Posting on DB will resume Monday, by which time the chaos that erupts periodically around here should have subsided! Meanwhile, we happily continue alternately resolving problems and creating more in the wake. ;-)
All the usual suspects are challenging the Iran Deal, not to mention the over the top sensationalist (and extremely insensitive) comments by Buy-My-Book former Governor Huckabee. It’s advised that before one buys into the hyperbolic renditions – and rending of garments – by the opposition which got us into a Fine Mess in Iraq, take a look at the fact sheet from which the graphics were taken. For those who would like the coloring book version, here are the illustrations from that fact sheet:
Feel better now? If not, go back to the original fact sheet. Still not completely satisfied? The, see National Interest’s publication on five reasons to negotiate with Iran from back in November 2014. For an economic perspective see IBT’s analysis on how the sanctions and Iran’s economy relate. Or, try this opinion piece from Haaretz on three benefits from ending the cold war between the U.S. and Iran.
The ultimate argument from those who oppose any deal at all, and any deal will intrinsically never satisfy some of the critics, is that “Iran can’t be trusted.” Not to put too fine a point on it, but for some critics every Iranian would have to have an IAEA inspector surgically attached 24/7/365 in order for the deal to be acceptable, and even then there would be questions. Look at the four light blue segments in the last graphic “Access and Verification.” What did Reagan say? “Trust but verify.” And he was dealing with the old Soviet Union which already had nuclear weapons.
This might be the time to remember December 8, 1987, the date President Reagan signed the Intermediate Range Nuclear Forces Treaty with the Soviet Union? How the feathers did ruffle! George Will pronounced it “The Day the Cold War Was Lost,” asserting that we were the losers. [RCP] [Shields] Conservative columnist William Safire declared Reagan a fool and that “the Russians “now understand the way to handle Mr. Reagan: Never murder a man who is committing suicide.” [Shields] And then there was this commentary:
“Howard Phillips, the chairman of the Conservative Caucus, who, like former Governor Reagan, had been in 1978 a leading opponent of the Panama Canal treaty, accused Mr. Reagan of “fronting as a useful idiot for Soviet propaganda.” [Shields]
The take-away from this trip down memory lane is that (1) you don’t have to negotiate peace treaties with your friends, and (2) there will always be War Hawks among us who will denigrate any attempt at peaceful negotiations no matter who is conducting them. For hard-liners no negotiations will ever be acceptable and no treaty will ever be successful.
There are some other considerations appropriate to this treaty.
#1. This is not a unilateral effort. We do tend to see international negotiations from a unilateral perspective, and this is magnified in the news coverage. However, the treaty is the result of negotiations between and among China, Russia, Germany, France, the UK, and the US. Defeat of this treaty discredits the efforts of the US to take into consideration the needs and policies of its allies, and that’s a dangerous element in an unstable world.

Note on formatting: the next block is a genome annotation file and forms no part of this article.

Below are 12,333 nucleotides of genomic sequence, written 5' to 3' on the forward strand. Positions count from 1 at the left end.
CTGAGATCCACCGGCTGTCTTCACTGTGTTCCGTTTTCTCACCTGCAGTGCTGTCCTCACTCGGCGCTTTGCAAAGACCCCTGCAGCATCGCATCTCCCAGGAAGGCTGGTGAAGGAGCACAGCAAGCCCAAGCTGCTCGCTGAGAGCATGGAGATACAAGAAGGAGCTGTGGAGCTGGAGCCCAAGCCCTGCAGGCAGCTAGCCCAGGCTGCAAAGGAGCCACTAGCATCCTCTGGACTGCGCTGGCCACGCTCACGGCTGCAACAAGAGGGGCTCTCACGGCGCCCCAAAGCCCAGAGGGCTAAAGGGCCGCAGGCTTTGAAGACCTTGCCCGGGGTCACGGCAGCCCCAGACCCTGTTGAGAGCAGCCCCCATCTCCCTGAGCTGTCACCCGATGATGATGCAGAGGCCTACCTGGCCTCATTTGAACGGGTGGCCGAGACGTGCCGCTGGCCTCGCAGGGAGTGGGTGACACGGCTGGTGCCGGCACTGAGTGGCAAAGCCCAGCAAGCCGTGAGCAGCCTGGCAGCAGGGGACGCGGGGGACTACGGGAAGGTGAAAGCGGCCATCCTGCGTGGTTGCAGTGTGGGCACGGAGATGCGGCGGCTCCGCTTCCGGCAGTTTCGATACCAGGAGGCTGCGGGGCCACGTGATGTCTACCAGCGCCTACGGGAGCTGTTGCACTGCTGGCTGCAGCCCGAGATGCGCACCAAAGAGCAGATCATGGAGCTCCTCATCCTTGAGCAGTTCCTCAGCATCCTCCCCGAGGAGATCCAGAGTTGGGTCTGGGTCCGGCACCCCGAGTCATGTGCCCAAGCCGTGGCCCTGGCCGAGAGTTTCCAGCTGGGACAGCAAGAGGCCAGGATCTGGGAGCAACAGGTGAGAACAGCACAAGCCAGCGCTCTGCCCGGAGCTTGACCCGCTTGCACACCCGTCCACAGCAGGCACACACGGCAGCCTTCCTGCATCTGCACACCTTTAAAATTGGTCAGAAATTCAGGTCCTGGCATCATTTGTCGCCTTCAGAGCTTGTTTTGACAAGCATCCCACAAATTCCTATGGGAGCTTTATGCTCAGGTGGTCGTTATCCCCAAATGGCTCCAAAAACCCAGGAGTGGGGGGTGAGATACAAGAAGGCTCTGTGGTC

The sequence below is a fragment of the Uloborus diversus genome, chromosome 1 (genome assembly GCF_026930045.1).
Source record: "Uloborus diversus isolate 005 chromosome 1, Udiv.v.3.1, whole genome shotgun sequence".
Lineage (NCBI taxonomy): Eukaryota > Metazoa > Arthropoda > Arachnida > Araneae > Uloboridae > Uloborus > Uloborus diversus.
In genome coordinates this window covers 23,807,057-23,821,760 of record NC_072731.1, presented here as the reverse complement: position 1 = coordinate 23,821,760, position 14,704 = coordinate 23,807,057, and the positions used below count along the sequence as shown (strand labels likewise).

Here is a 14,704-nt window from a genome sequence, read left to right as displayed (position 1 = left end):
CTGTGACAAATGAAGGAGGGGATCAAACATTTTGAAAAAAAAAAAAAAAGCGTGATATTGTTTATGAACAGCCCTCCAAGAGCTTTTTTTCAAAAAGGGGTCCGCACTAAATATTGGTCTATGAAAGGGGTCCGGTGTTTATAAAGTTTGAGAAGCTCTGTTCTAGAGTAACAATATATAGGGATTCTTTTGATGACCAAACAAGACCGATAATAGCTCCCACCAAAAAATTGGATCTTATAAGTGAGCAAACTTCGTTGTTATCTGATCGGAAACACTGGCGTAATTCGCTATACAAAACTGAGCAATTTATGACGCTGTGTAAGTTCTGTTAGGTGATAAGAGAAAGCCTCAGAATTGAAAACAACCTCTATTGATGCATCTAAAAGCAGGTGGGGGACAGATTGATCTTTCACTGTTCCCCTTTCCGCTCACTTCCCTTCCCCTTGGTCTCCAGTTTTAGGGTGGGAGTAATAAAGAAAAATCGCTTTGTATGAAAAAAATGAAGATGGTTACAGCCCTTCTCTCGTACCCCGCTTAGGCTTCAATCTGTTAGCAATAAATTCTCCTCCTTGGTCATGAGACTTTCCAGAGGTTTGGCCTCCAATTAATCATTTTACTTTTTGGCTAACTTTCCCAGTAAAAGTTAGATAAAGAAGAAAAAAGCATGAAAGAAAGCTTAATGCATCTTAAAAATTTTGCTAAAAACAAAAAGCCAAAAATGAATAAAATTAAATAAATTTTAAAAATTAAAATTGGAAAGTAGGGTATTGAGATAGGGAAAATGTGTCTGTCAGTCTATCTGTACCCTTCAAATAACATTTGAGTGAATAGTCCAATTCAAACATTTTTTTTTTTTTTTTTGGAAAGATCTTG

#2. Unilateral economic sanctions don’t work. The “crank up the sanctions” argument is bombast. The most conspicuous failure being the US sanctions on Cuba, imposed October 19, 1960 and extended on February 7, 1962. 55 years later the Castro regime is still nestled nicely in power. One professor looked at the 550 pages of current sanctions on the Treasury Department’s list and observed:
“Daniel Drezner, a professor at Tufts University’s Fletcher School, says sanctions “tend to work when the demand is incredibly well-defined,” like resolving a trade dispute, “and there is some sort of decent relationship with the target state.” Those governments can compromise without worrying that the country imposing sanctions will keep demanding more. Drezner says that broad sanctions targeted at adversaries have far lower odds of success.” [Bloomberg]
This echoes the conclusion drawn years earlier (1998) by a presenter at a
“The first conclusion is that sanctions have an extremely poor record of achieving their own foreign policy goals. Since 1973, the last quarter-century, only 17 percent of U.S. sanctions have worked. That’s whether they’re unilateral or multilateral. But less than one in five of the cases we have applied have, according to our scoring system, had positive effect. They almost never work when they are applied on a partial rather than comprehensive basis, which is the norm. They almost never work when they are applied unilaterally rather than multilaterally, which in these days is almost always the norm. There is no case—repeat, no case—where unilateral sanctions have ever worked to induce a sizable country to make a major change in policy, no case in history that we have been able to discover.” [Bergsten]
The reason unilateral sanctions don’t work? If the US is unwilling to trade with the target, others are perfectly willing to do so – like the Chinese, the Russians, the French, the British, and the Germans. In other words, without the cooperation of our allies the power of the sanctions evaporates.
#3. The sound bite “No deal is better than a bad deal” is pure hogwash. First, this is NOT a bad deal. It keeps the sanctions option open, it provides for the Reagan Formula “trust but verify,” it prevents Iran from pursuing its nuclear weapons program. Secondly, without the deal the sanctions would be unilateral (see above), while access and verification would be nearly impossible thus allowing Iran to continue its nuclear weapons program without international interference. Finally, there are two general options in diplomatic relations: Diplomacy and War. War being, as the saying goes, the failure of diplomacy.